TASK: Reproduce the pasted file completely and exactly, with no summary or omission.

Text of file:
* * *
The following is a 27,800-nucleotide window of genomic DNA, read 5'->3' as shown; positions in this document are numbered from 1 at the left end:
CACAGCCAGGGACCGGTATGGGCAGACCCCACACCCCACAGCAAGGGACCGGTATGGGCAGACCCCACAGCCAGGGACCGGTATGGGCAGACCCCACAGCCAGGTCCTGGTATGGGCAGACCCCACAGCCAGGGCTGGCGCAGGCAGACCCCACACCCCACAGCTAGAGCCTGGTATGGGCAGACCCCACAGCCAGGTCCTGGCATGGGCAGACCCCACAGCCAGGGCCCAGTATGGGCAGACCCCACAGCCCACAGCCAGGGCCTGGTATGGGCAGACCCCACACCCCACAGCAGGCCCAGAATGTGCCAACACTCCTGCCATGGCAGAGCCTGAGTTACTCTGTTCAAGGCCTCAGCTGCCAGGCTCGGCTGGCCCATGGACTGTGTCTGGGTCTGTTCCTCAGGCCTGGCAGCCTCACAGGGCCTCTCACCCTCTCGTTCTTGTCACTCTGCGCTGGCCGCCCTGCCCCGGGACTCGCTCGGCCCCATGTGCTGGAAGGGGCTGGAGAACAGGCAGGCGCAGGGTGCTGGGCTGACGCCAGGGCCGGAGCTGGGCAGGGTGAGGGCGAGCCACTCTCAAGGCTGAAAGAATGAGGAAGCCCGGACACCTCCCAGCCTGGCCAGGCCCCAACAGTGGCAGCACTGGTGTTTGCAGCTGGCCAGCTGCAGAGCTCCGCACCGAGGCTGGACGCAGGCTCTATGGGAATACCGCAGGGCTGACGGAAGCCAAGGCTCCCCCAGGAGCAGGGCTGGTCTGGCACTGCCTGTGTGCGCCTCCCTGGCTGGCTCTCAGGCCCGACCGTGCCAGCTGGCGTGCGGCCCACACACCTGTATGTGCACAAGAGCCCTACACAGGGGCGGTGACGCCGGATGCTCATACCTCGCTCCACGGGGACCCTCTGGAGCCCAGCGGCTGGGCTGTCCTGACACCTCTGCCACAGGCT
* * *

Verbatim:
The following is a 27,800-nucleotide window of genomic DNA, read 5'->3' as shown; positions in this document are numbered from 1 at the left end:
CACAGCCAGGGACCGGTATGGGCAGACCCCACACCCCACAGCAAGGGACCGGTATGGGCAGACCCCACAGCCAGGGACCGGTATGGGCAGACCCCACAGCCAGGTCCTGGTATGGGCAGACCCCACAGCCAGGGCTGGCGCAGGCAGACCCCACACCCCACAGCTAGAGCCTGGTATGGGCAGACCCCACAGCCAGGTCCTGGCATGGGCAGACCCCACAGCCAGGGCCCAGTATGGGCAGACCCCACAGCCCACAGCCAGGGCCTGGTATGGGCAGACCCCACACCCCACAGCAGGCCCAGAATGTGCCAACACTCCTGCCATGGCAGAGCCTGAGTTACTCTGTTCAAGGCCTCAGCTGCCAGGCTCGGCTGGCCCATGGACTGTGTCTGGGTCTGTTCCTCAGGCCTGGCAGCCTCACAGGGCCTCTCACCCTCTCGTTCTTGTCACTCTGCGCTGGCCGCCCTGCCCCGGGACTCGCTCGGCCCCATGTGCTGGAAGGGGCTGGAGAACAGGCAGGCGCAGGGTGCTGGGCTGACGCCAGGGCCGGAGCTGGGCAGGGTGAGGGCGAGCCACTCTCAAGGCTGAAAGAATGAGGAAGCCCGGACACCTCCCAGCCTGGCCAGGCCCCAACAGTGGCAGCACTGGTGTTTGCAGCTGGCCAGCTGCAGAGCTCCGCACCGAGGCTGGACGCAGGCTCTATGGGAATACCGCAGGGCTGACGGAAGCCAAGGCTCCCCCAGGAGCAGGGCTGGTCTGGCACTGCCTGTGTGCGCCTCCCTGGCTGGCTCTCAGGCCCGACCGTGCCAGCTGGCGTGCGGCCCACACACCTGTATGTGCACAAGAGCCCTACACAGGGGCGGTGACGCCGGATGCTCATACCTCGCTCCACGGGGACCCTCTGGAGCCCAGCGGCTGGGCTGTCCTGACACCTCTGCCACAGGCT